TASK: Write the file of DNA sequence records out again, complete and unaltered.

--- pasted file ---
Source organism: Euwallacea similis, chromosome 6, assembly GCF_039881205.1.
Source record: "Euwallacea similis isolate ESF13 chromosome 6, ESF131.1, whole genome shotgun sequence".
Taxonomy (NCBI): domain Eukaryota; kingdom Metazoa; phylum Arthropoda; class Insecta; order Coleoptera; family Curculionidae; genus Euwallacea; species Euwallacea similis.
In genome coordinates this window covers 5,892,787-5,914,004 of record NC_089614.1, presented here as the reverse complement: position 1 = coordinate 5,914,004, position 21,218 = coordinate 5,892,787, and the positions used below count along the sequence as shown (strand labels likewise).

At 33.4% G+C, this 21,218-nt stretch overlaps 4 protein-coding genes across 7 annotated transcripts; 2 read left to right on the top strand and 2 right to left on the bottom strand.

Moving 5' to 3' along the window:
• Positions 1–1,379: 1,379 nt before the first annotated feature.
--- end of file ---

Source organism: Euwallacea similis, chromosome 6, assembly GCF_039881205.1.
Source record: "Euwallacea similis isolate ESF13 chromosome 6, ESF131.1, whole genome shotgun sequence".
Taxonomy (NCBI): domain Eukaryota; kingdom Metazoa; phylum Arthropoda; class Insecta; order Coleoptera; family Curculionidae; genus Euwallacea; species Euwallacea similis.
In genome coordinates this window covers 5,892,787-5,914,004 of record NC_089614.1, presented here as the reverse complement: position 1 = coordinate 5,914,004, position 21,218 = coordinate 5,892,787, and the positions used below count along the sequence as shown (strand labels likewise).

At 33.4% G+C, this 21,218-nt stretch overlaps 4 protein-coding genes across 7 annotated transcripts; 2 read left to right on the top strand and 2 right to left on the bottom strand.

Moving 5' to 3' along the window:
• Positions 1–1,379: 1,379 nt before the first annotated feature.